Nabua, Fiji – During the opening address at the GIS Conference Dr. Russell Howorth said every effort would be made to ensure that Geographic Information System (GIS) and Remote Sensing are adequately resourced to serve the needs of the Pacific region.
Howorth is the Director of the SOPAC Division of the Secretariat of the South Pacific Community (SPC). He spoke at the 2011 Pacific Islands Geographic Information System and Remote Sensing Conference on Monday [28 November] in Nabua Fiji.
“The goal of SOPAC is to apply geoscience and technology to realize new opportunities for improving the livelihoods of Pacific communities. GIS and Remote Sensing is clearly a technology which can contribute to realizing improving livelihoods,” said Howorth.
GIS is a computer-based tool used to collect, combine and overlay information in the form of easily understood maps constructed from up-to-date satellite images and field data, while Remote Sensing is the collection of information about the earth from a distance.
The five-day conference is being held at SPC in Suva, Fiji, and will provide a platform for Government representatives from Pacific Island Countries and Territories, donor partner representatives and other stakeholders in the NGO and private sector to meet with scientists and GIS/Remote Sensing experts from around the world, and discuss new tools and options for collecting and applying data.
Dr Howorth said the conference, the largest of its kind in the region, would hold a special discussion session on methods of GIS and Remote Sensing that have to be adapted to Pacific standards, and will include elements such as open source software and web applications, utility applications, vegetation mapping and applications to climate change adaptation.
He explained how GIS and Remote Sensing contribute to building the resilience of Small Island Developing States in the Pacific and assist in managing the risk to their vulnerabilities.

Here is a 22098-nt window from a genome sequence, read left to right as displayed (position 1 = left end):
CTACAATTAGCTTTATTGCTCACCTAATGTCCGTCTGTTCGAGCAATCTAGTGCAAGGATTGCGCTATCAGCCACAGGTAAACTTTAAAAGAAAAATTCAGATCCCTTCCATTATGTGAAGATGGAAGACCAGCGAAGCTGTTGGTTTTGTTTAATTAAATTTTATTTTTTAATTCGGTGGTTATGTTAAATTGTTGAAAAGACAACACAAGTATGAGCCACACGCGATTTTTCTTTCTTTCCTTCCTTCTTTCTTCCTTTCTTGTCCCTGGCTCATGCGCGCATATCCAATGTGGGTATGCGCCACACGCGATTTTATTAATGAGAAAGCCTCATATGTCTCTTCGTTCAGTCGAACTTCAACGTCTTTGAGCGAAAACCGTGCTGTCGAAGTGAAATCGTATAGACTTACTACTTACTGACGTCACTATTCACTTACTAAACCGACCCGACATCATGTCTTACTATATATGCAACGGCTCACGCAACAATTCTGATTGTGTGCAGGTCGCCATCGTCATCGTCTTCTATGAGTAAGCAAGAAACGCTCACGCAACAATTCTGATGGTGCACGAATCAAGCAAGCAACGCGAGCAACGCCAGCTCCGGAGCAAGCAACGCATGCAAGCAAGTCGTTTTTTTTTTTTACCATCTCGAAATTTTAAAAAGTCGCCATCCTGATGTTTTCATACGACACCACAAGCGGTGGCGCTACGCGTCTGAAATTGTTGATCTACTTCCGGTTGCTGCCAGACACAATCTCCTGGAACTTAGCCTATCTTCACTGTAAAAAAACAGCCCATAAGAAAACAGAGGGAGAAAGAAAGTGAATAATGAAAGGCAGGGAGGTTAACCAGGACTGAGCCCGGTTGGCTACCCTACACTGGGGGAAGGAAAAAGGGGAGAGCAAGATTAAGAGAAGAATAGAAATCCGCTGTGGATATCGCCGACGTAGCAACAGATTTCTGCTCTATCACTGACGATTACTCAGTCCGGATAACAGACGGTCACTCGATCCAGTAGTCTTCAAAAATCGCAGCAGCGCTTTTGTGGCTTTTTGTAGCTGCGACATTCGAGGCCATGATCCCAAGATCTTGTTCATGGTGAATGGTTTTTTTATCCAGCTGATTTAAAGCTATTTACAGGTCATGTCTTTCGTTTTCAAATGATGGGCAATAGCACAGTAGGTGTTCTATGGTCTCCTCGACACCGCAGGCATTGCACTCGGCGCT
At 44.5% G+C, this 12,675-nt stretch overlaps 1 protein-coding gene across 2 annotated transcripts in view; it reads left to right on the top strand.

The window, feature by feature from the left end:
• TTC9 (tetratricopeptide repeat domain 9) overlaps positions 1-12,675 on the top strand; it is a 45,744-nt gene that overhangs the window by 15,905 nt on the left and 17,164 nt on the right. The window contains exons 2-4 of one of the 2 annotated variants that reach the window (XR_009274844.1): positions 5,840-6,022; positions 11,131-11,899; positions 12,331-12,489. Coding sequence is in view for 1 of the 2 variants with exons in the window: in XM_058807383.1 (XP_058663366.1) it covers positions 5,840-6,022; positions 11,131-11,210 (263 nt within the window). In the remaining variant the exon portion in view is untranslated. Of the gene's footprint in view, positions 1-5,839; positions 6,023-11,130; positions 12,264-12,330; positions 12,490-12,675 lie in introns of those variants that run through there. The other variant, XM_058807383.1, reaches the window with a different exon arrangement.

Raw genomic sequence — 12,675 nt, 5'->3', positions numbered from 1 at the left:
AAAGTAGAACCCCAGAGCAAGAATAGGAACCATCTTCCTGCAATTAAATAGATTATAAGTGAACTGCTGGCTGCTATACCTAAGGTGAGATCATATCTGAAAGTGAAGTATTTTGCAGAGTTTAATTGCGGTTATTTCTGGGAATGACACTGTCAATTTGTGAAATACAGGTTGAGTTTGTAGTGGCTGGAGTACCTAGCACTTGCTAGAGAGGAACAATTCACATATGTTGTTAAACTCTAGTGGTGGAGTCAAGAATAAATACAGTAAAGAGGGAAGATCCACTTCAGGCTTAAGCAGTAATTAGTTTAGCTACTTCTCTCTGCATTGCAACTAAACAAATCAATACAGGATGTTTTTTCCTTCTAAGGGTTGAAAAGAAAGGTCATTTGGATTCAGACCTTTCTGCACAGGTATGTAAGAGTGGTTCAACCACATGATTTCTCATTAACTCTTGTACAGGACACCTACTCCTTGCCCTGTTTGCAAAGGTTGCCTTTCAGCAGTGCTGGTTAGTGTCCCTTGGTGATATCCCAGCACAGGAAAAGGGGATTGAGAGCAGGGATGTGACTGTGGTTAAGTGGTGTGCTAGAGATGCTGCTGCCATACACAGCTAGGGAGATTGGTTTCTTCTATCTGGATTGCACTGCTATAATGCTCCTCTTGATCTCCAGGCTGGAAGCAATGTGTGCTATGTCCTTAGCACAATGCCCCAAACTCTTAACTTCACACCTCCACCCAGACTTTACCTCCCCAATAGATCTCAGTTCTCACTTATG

For example, it is now possible to count the number of coconut palms per hectare using very high-resolution image data, in the interest of assessing coconut palms as a resource, whether for food security, biofuel, or copra, as has been done in Kiribati and Tuvalu.
A very recent image of shipping vessels in Suva Harbour also demonstrates the potential of radar data, with a resolution of one metre, for the particularly important issue of monitoring tuna fishing vessels in the region.
Increasingly, very high-resolution image data of high accuracy is also used in the delineation of maritime boundaries, for example, in Kiribati and Cook Islands. And in Fiji, the Agriculture Department is also monitoring deforestation by mapping non-forest area with image data at SOPAC.
Dr Howorth assured the participants that SOPAC would work from within SPC to build an even better regional platform that supports, at national level, the opportunities offered by GIS and Remote Sensing tools.
Member Countries: American Samoa, Australia, Cook Islands, Federated States of Micronesia, Fiji Islands, France, French Polynesia, Guam, Kiribati, Marshall Islands, Nauru, New Caledonia, New Zealand, Niue, Northern Mariana Islands, Palau, Papua New Guinea, Pitcairn Islands, Samoa, Solomon Islands, Tokelau, Tonga, Tuvalu, United States of America, Vanuatu and Wallis and Futuna